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Best way to detect integer overflow in C/C++

This is probably a rookie question, but how can I check some overflow affected the value of my numbers in C. For example, when multiplying integers, and waiting for an integer result, if actual result was bigger than max-integer value, actual result is altered(right?). So how can I tell if something like this occured?

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marked as duplicate by Johan, Rhino, ughoavgfhw, Amber, dmckee Oct 8 '11 at 3:53

This question has been asked before and already has an answer. If those answers do not fully address your question, please ask a new question.

The alleged "duplicate" question is specifically about unsigned values, and the answers reflect that - whereas this question is more general, covering the much trickier signed case. –  caf Oct 8 '11 at 23:00

7 Answers 7

up vote 2 down vote accepted

Signed integer overflow is like division by zero - it leads to undefined behaviour, so you have to check if it would occur before executing the potentially-overflowing operation. Once you've overflowed, all bets are off - your code could do anything.

The *_MAX and _MIN macros defined in <limits.h> come in handy for this, but you need to be careful not to invoke undefined behaviour in the tests themselves. For example, to check if a * b will overflow given int a, b;, you can use:

if ((b > 0 && a <= INT_MAX / b && a >= INT_MIN / b) ||
    (b == 0) ||
    (b == -1 && a >= -INT_MAX) ||
    (b < -1 && a >= INT_MAX / b && a <= INT_MIN / b))
    result = a * b;
    /* calculation would overflow */

(Note that one subtle pitfall this avoids is that you can't calculate INT_MIN / -1 - such a number isn't guaranteed to be representable and indeed causes a fatal trap on common platforms).

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The C99 standard has this section explaining what undefined behavior is:

undefined behavior
behavior, upon use of a nonportable or erroneous program construct or of erroneous data, for which this International Standard imposes no requirements NOTE Possible undefined behavior ranges from ignoring the situation completely with unpredictable results, to behaving during translation or program execution in a documented manner characteristic of the environment (with or without the issuance of a diagnostic message), to terminating a translation or execution (with the issuance of a diagnostic message).
An example of undefined behavior is the behavior on integer overflow.

So you're pretty much out of luck, there is no portable way of detecting that in the general case, after the fact.
Your compiler/implementation might have extensions/support for it though, and there are techniques to avoid these situations.
See this question for excellent advice: Best way to detect integer overflow in C/C++.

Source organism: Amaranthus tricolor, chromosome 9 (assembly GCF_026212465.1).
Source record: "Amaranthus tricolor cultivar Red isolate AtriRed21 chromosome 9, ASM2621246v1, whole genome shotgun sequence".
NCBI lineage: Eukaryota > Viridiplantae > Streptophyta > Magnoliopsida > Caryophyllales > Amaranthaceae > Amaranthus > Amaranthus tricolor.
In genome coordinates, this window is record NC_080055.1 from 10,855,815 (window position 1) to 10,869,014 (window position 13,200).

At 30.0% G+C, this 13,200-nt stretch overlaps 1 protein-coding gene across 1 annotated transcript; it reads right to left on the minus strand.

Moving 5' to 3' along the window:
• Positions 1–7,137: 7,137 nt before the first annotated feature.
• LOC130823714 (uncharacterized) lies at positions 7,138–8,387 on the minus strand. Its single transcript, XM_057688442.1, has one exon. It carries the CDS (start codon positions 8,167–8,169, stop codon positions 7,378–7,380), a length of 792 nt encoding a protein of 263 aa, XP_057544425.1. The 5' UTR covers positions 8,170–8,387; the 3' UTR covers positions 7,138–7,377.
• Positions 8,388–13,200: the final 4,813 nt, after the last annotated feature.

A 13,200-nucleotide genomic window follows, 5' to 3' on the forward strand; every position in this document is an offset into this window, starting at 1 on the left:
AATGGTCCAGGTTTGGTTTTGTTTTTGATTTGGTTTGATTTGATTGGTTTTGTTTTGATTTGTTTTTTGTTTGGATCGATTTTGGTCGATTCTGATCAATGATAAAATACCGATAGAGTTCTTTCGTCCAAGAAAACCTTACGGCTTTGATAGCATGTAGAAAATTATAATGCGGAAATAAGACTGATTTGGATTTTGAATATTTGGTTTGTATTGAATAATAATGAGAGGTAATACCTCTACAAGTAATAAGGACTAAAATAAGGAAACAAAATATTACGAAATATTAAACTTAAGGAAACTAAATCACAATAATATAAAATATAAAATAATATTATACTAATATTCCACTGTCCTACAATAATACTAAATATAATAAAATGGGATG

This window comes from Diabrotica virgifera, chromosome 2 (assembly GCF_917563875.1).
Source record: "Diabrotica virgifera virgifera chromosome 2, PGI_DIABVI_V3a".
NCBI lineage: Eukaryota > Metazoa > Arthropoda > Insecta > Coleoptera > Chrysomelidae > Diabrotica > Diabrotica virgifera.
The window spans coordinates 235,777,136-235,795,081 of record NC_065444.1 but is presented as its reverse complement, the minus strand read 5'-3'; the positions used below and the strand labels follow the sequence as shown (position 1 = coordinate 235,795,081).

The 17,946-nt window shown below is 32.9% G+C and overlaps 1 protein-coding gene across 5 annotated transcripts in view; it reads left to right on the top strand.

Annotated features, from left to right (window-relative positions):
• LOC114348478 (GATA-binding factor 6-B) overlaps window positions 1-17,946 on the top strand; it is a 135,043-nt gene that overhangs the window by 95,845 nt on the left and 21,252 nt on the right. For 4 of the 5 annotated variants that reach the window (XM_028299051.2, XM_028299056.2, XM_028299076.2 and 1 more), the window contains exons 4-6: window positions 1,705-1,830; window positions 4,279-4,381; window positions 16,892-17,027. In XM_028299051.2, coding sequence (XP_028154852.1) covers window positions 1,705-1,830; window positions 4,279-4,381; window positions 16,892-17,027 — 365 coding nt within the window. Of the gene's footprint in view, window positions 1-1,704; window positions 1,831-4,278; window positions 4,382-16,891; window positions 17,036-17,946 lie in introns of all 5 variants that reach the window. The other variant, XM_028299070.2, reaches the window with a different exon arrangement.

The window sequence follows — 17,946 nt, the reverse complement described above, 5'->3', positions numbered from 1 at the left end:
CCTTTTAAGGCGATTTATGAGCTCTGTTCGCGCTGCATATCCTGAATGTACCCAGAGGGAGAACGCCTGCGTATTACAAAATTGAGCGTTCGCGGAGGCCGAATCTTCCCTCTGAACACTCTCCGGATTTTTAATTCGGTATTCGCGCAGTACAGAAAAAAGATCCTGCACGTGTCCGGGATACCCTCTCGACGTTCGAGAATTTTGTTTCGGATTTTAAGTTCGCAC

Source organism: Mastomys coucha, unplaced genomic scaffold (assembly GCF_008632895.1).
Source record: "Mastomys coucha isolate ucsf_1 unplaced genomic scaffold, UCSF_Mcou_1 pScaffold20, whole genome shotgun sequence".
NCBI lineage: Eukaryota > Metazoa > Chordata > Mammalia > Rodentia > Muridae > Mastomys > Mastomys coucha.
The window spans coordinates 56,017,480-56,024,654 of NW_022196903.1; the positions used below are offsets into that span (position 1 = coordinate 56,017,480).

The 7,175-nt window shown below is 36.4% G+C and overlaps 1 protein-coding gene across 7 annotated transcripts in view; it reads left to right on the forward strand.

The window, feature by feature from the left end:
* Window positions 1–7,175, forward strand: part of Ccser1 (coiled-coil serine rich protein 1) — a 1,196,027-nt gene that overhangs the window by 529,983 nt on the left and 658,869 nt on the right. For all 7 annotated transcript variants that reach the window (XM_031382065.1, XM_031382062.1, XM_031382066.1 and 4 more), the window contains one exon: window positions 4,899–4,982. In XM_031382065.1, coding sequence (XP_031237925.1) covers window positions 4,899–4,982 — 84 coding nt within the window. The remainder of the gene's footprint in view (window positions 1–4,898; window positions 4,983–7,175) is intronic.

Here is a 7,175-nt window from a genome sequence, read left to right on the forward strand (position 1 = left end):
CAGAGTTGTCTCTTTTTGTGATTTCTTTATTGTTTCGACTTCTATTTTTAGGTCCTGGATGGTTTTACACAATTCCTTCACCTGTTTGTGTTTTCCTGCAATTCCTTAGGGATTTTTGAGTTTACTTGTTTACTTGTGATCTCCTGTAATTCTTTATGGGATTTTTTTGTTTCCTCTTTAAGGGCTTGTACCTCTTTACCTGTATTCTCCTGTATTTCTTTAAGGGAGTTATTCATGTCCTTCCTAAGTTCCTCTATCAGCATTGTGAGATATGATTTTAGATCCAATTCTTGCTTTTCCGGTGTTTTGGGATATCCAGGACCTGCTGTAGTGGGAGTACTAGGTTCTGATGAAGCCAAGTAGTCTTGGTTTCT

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If you mean while you're programming, you can debug the code.

If you mean in runtime, you can add some conditionals that if it exceeds the limit, do something.

C doesn't know what to do when a calculation's yield would be out of range. You must evade this by testing operands.

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Check this http://www.fefe.de/intof.html. It shows you how to check if actual result was bigger than max-integer value.

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If the resulting number is smaller than one of the inputs.

a + b = c, if c < a => overflow. edit: to fast, this is only for addition on unsigned integers.

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You cannot know, in the general case, if overflow occurred just by staring at the result. What you can do, however, is to check whether the operation would overflow separately. E.g. if you want to check whether a*b overflows, where a and b are int's, you need to solve the inequality

a * b <= INT_MAX

That is, if a <= INT_MAX / b, then the multiplication would overflow.

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Remember that when you divide both sides of the inequality by b, you must flip the inequality if b is negative. Also, don't forget about the possibility of b == 0. –  caf Oct 7 '11 at 7:10

As long as you do your arithmetic in unsigned integers, or else can rely on implementation-specific guarantees about how signed integer overflow behaves, there are various tricks you can use.

In the case of unsigned multiplication, the simplest is:

unsigned int lhs = something, rhs = something_else;
unsigned int product = lhs * rhs;

if (lhs != 0 && product/lhs != rhs) { overflow occurred }

It's unlikely to be fast, but it's portable. The unsigned overflow check for addition is also quite simple -- pick either one of the operands, then overflow occurred if and only if the sum is less than that.

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